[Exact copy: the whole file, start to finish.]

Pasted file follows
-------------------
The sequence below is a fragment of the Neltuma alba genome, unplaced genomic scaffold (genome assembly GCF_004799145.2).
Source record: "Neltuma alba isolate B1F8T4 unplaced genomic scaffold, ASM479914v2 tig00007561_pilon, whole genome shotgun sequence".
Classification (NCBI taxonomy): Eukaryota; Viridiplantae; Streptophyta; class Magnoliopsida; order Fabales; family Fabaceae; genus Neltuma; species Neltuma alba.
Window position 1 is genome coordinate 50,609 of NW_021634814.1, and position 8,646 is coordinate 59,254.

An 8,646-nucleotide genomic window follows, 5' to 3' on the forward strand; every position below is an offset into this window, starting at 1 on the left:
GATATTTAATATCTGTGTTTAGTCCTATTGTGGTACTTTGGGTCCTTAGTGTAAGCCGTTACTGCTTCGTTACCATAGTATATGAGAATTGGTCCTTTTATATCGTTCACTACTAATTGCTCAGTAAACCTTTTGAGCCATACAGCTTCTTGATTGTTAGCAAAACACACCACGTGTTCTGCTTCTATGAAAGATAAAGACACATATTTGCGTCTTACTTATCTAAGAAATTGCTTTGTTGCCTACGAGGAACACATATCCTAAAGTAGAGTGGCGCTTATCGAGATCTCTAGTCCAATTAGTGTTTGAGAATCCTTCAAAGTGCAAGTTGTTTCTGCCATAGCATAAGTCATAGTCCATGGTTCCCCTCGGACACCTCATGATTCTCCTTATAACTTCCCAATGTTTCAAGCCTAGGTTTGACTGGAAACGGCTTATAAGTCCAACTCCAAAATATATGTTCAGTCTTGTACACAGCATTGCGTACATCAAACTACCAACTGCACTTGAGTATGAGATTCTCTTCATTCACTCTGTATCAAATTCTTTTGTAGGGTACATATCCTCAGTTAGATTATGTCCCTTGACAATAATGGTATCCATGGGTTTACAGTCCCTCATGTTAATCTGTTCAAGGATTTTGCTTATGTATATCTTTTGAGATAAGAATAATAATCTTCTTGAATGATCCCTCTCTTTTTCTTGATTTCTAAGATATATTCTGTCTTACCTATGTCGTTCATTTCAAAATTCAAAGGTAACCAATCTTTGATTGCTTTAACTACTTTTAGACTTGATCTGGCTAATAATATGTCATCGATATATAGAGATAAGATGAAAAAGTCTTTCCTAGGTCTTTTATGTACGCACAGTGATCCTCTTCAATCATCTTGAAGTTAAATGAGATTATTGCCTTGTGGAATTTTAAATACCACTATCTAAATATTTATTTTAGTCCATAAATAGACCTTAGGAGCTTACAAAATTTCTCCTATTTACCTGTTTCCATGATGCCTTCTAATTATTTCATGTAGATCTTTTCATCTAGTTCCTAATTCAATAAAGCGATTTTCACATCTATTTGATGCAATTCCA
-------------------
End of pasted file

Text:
The sequence below is a fragment of the Neltuma alba genome, unplaced genomic scaffold (genome assembly GCF_004799145.2).
Source record: "Neltuma alba isolate B1F8T4 unplaced genomic scaffold, ASM479914v2 tig00007561_pilon, whole genome shotgun sequence".
Classification (NCBI taxonomy): Eukaryota; Viridiplantae; Streptophyta; class Magnoliopsida; order Fabales; family Fabaceae; genus Neltuma; species Neltuma alba.
Window position 1 is genome coordinate 50,609 of NW_021634814.1, and position 8,646 is coordinate 59,254.

An 8,646-nucleotide genomic window follows, 5' to 3' on the forward strand; every position below is an offset into this window, starting at 1 on the left:
GATATTTAATATCTGTGTTTAGTCCTATTGTGGTACTTTGGGTCCTTAGTGTAAGCCGTTACTGCTTCGTTACCATAGTATATGAGAATTGGTCCTTTTATATCGTTCACTACTAATTGCTCAGTAAACCTTTTGAGCCATACAGCTTCTTGATTGTTAGCAAAACACACCACGTGTTCTGCTTCTATGAAAGATAAAGACACATATTTGCGTCTTACTTATCTAAGAAATTGCTTTGTTGCCTACGAGGAACACATATCCTAAAGTAGAGTGGCGCTTATCGAGATCTCTAGTCCAATTAGTGTTTGAGAATCCTTCAAAGTGCAAGTTGTTTCTGCCATAGCATAAGTCATAGTCCATGGTTCCCCTCGGACACCTCATGATTCTCCTTATAACTTCCCAATGTTTCAAGCCTAGGTTTGACTGGAAACGGCTTATAAGTCCAACTCCAAAATATATGTTCAGTCTTGTACACAGCATTGCGTACATCAAACTACCAACTGCACTTGAGTATGAGATTCTCTTCATTCACTCTGTATCAAATTCTTTTGTAGGGTACATATCCTCAGTTAGATTATGTCCCTTGACAATAATGGTATCCATGGGTTTACAGTCCCTCATGTTAATCTGTTCAAGGATTTTGCTTATGTATATCTTTTGAGATAAGAATAATAATCTTCTTGAATGATCCCTCTCTTTTTCTTGATTTCTAAGATATATTCTGTCTTACCTATGTCGTTCATTTCAAAATTCAAAGGTAACCAATCTTTGATTGCTTTAACTACTTTTAGACTTGATCTGGCTAATAATATGTCATCGATATATAGAGATAAGATGAAAAAGTCTTTCCTAGGTCTTTTATGTACGCACAGTGATCCTCTTCAATCATCTTGAAGTTAAATGAGATTATTGCCTTGTGGAATTTTAAATACCACTATCTAAATATTTATTTTAGTCCATAAATAGACCTTAGGAGCTTACAAAATTTCTCCTATTTACCTGTTTCCATGATGCCTTCTAATTATTTCATGTAGATCTTTTCATCTAGTTCCTAATTCAATAAAGCGATTTTCACATCTATTTGATGCAATTCCA